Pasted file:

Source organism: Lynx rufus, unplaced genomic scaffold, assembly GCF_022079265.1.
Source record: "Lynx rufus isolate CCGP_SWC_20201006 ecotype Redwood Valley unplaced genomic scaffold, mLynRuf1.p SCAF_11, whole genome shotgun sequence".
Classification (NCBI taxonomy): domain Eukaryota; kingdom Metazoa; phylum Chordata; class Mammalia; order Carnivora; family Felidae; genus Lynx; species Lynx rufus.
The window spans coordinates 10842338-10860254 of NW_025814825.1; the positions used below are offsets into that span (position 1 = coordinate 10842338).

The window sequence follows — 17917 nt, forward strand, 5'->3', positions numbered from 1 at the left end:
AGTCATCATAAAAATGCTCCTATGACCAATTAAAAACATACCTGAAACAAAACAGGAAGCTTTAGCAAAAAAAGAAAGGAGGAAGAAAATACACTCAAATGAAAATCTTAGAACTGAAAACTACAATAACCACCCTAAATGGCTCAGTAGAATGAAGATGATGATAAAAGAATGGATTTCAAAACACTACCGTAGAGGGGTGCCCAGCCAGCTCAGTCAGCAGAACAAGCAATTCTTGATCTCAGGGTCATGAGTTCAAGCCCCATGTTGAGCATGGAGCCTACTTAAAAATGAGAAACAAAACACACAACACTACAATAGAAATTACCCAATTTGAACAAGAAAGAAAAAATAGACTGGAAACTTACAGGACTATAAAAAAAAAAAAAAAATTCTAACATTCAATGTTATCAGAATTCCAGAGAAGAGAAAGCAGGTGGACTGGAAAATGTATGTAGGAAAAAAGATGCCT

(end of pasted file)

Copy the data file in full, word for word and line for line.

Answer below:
Source organism: Lynx rufus, unplaced genomic scaffold, assembly GCF_022079265.1.
Source record: "Lynx rufus isolate CCGP_SWC_20201006 ecotype Redwood Valley unplaced genomic scaffold, mLynRuf1.p SCAF_11, whole genome shotgun sequence".
Classification (NCBI taxonomy): domain Eukaryota; kingdom Metazoa; phylum Chordata; class Mammalia; order Carnivora; family Felidae; genus Lynx; species Lynx rufus.
The window spans coordinates 10842338-10860254 of NW_025814825.1; the positions used below are offsets into that span (position 1 = coordinate 10842338).

The window sequence follows — 17917 nt, forward strand, 5'->3', positions numbered from 1 at the left end:
AGTCATCATAAAAATGCTCCTATGACCAATTAAAAACATACCTGAAACAAAACAGGAAGCTTTAGCAAAAAAAGAAAGGAGGAAGAAAATACACTCAAATGAAAATCTTAGAACTGAAAACTACAATAACCACCCTAAATGGCTCAGTAGAATGAAGATGATGATAAAAGAATGGATTTCAAAACACTACCGTAGAGGGGTGCCCAGCCAGCTCAGTCAGCAGAACAAGCAATTCTTGATCTCAGGGTCATGAGTTCAAGCCCCATGTTGAGCATGGAGCCTACTTAAAAATGAGAAACAAAACACACAACACTACAATAGAAATTACCCAATTTGAACAAGAAAGAAAAAATAGACTGGAAACTTACAGGACTATAAAAAAAAAAAAAAAATTCTAACATTCAATGTTATCAGAATTCCAGAGAAGAGAAAGCAGGTGGACTGGAAAATGTATGTAGGAAAAAAGATGCCT